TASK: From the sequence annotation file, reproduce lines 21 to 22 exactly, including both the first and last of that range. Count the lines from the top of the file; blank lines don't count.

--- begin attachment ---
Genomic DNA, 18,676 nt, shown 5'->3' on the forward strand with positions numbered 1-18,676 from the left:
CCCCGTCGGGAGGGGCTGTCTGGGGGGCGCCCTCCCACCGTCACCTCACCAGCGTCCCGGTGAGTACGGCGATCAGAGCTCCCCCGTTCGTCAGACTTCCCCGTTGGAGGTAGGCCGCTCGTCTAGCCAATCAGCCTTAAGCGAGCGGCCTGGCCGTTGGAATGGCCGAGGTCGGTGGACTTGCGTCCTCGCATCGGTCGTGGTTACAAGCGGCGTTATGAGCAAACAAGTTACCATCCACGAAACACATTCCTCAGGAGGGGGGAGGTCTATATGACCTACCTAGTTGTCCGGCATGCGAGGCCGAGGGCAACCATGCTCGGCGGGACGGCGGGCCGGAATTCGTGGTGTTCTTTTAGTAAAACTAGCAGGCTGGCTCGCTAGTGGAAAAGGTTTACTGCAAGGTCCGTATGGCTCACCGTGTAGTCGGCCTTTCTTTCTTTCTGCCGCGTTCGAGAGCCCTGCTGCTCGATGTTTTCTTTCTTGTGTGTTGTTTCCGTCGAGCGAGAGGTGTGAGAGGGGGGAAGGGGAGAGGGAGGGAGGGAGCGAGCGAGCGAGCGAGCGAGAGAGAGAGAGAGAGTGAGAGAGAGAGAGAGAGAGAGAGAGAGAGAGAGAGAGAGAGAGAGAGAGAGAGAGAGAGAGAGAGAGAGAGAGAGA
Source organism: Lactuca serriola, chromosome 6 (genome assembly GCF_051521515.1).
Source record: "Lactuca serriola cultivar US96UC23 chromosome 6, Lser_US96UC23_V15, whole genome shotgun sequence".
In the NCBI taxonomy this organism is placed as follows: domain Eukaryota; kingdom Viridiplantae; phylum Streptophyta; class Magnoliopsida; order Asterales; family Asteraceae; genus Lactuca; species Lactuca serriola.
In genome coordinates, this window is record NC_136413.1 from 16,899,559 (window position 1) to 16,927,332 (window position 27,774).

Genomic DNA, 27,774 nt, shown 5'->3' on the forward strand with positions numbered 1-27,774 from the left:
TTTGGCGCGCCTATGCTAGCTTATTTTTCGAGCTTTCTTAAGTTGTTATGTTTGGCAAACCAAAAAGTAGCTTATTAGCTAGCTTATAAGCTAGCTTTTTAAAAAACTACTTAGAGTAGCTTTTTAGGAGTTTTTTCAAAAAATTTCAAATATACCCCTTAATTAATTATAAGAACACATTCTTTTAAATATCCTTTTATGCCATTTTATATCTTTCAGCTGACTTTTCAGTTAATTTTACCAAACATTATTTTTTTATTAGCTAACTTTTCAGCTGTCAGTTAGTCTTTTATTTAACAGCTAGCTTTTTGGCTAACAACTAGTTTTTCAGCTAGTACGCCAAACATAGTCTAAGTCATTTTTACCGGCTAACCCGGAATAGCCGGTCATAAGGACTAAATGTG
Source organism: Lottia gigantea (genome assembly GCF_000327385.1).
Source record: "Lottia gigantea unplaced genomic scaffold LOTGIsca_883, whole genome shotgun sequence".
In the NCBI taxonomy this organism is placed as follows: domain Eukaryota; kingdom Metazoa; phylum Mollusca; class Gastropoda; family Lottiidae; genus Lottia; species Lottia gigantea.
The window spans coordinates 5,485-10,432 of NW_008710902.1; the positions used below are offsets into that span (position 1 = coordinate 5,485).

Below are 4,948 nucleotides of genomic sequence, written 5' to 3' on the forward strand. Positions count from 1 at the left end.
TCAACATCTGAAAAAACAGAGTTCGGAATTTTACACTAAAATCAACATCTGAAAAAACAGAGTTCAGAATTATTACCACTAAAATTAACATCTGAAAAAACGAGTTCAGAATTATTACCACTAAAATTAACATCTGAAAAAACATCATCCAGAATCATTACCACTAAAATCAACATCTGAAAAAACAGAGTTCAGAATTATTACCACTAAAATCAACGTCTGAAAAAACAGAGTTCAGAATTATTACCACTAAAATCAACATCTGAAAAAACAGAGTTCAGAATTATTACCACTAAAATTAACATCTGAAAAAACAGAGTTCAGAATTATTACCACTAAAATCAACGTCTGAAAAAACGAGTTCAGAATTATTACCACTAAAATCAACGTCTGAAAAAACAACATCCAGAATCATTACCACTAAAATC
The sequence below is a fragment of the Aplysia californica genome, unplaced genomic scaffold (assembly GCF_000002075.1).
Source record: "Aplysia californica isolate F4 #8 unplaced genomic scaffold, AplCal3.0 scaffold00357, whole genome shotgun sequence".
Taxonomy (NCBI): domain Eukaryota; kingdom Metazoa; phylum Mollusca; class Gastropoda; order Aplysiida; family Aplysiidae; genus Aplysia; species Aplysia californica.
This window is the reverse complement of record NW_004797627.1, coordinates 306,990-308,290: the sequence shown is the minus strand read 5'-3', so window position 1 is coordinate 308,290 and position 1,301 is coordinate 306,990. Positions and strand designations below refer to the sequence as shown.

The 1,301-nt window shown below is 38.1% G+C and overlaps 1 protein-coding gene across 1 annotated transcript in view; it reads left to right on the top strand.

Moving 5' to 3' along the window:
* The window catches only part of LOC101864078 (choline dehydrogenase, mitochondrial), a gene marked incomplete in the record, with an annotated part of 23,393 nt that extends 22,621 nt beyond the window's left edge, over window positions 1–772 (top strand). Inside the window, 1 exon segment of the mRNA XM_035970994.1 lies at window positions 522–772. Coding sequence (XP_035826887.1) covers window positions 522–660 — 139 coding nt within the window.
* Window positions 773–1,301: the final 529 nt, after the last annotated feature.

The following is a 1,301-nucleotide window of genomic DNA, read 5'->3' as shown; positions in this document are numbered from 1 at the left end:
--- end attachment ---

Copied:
* The window catches only part of LOC101864078 (choline dehydrogenase, mitochondrial), a gene marked incomplete in the record, with an annotated part of 23,393 nt that extends 22,621 nt beyond the window's left edge, over window positions 1–772 (top strand). Inside the window, 1 exon segment of the mRNA XM_035970994.1 lies at window positions 522–772. Coding sequence (XP_035826887.1) covers window positions 522–660 — 139 coding nt within the window.
* Window positions 773–1,301: the final 529 nt, after the last annotated feature.